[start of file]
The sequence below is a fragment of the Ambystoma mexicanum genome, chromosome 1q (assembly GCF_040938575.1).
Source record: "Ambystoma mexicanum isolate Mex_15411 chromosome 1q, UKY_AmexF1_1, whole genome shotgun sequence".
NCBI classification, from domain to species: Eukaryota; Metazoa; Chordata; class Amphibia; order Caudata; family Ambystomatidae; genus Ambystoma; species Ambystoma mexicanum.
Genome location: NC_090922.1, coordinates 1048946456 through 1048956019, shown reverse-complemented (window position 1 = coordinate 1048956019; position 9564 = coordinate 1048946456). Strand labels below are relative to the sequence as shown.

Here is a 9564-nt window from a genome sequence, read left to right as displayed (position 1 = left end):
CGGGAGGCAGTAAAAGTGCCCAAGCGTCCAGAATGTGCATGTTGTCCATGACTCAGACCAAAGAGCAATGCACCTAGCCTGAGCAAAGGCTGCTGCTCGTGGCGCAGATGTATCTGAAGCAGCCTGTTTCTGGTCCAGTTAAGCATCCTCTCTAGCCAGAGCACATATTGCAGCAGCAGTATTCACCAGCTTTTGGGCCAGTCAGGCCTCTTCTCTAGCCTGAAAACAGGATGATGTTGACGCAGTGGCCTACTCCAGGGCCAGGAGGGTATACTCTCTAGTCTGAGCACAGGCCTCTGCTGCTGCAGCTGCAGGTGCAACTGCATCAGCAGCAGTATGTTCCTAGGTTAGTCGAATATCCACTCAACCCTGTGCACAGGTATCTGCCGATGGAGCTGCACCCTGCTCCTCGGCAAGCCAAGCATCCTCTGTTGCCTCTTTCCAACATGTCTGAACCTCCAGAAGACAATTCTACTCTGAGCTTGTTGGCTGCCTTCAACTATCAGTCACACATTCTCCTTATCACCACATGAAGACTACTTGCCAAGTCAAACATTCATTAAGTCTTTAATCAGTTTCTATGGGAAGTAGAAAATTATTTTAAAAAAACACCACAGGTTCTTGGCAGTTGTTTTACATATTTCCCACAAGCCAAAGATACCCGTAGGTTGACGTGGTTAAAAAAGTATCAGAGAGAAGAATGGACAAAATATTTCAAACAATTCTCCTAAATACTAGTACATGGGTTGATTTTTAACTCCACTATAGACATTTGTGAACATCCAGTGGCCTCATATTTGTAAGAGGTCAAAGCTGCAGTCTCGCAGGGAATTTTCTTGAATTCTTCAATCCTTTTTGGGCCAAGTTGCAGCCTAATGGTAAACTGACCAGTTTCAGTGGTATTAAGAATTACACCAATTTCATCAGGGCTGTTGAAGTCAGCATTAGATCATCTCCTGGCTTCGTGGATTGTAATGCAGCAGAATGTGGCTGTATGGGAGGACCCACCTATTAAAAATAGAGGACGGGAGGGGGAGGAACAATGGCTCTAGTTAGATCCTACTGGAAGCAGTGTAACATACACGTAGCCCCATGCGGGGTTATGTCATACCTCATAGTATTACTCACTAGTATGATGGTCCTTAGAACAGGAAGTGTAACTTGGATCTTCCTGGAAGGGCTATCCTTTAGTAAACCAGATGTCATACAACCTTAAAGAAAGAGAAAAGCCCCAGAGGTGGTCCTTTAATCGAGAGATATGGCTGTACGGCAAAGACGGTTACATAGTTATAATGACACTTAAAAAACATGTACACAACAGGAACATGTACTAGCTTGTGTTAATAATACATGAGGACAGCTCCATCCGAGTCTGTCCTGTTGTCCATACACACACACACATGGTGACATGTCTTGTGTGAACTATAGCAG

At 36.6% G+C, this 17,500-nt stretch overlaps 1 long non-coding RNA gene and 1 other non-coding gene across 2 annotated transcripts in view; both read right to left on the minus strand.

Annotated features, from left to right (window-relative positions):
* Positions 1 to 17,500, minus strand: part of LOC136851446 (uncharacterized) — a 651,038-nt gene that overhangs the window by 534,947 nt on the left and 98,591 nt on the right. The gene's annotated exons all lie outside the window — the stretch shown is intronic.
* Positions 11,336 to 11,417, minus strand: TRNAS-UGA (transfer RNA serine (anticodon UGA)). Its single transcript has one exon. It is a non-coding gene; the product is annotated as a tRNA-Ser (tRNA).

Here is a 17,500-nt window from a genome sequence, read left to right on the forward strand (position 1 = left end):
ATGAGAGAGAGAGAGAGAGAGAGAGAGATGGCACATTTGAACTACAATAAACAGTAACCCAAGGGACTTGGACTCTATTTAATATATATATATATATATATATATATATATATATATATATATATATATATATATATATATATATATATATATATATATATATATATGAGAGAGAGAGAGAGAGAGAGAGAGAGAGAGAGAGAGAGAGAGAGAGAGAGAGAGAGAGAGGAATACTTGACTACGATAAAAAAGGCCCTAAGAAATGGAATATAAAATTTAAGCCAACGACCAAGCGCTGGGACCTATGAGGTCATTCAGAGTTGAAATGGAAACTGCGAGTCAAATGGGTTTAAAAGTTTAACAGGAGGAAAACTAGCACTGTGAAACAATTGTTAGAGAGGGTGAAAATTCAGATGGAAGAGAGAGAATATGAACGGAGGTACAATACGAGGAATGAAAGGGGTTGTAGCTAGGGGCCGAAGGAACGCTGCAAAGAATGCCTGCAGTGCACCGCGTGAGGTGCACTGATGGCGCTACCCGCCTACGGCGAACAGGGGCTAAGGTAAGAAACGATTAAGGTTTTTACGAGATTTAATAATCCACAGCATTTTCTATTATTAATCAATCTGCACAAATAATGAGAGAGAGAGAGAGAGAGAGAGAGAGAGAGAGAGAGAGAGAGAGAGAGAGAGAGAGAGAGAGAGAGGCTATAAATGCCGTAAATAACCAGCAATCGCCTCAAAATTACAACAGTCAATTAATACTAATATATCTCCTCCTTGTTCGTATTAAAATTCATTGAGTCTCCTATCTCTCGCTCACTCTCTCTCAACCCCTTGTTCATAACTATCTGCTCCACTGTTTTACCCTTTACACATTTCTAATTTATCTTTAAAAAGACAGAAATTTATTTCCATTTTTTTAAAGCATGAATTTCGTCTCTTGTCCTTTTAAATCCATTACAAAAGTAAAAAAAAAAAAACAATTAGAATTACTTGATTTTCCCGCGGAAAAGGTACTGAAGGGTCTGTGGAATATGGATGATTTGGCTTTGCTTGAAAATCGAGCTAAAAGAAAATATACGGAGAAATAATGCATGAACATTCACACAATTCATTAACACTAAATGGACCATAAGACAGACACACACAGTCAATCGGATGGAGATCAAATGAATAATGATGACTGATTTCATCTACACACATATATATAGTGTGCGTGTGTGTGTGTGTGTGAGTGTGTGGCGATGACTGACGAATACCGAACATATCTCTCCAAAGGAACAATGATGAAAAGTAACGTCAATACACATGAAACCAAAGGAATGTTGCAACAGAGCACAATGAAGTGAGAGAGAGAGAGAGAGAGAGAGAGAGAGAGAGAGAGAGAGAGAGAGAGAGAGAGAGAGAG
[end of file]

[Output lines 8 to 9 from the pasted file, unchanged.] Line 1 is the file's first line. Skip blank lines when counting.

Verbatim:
Annotated features, from left to right (window-relative positions):
* Positions 1 to 17,500, minus strand: part of LOC136851446 (uncharacterized) — a 651,038-nt gene that overhangs the window by 534,947 nt on the left and 98,591 nt on the right. The gene's annotated exons all lie outside the window — the stretch shown is intronic.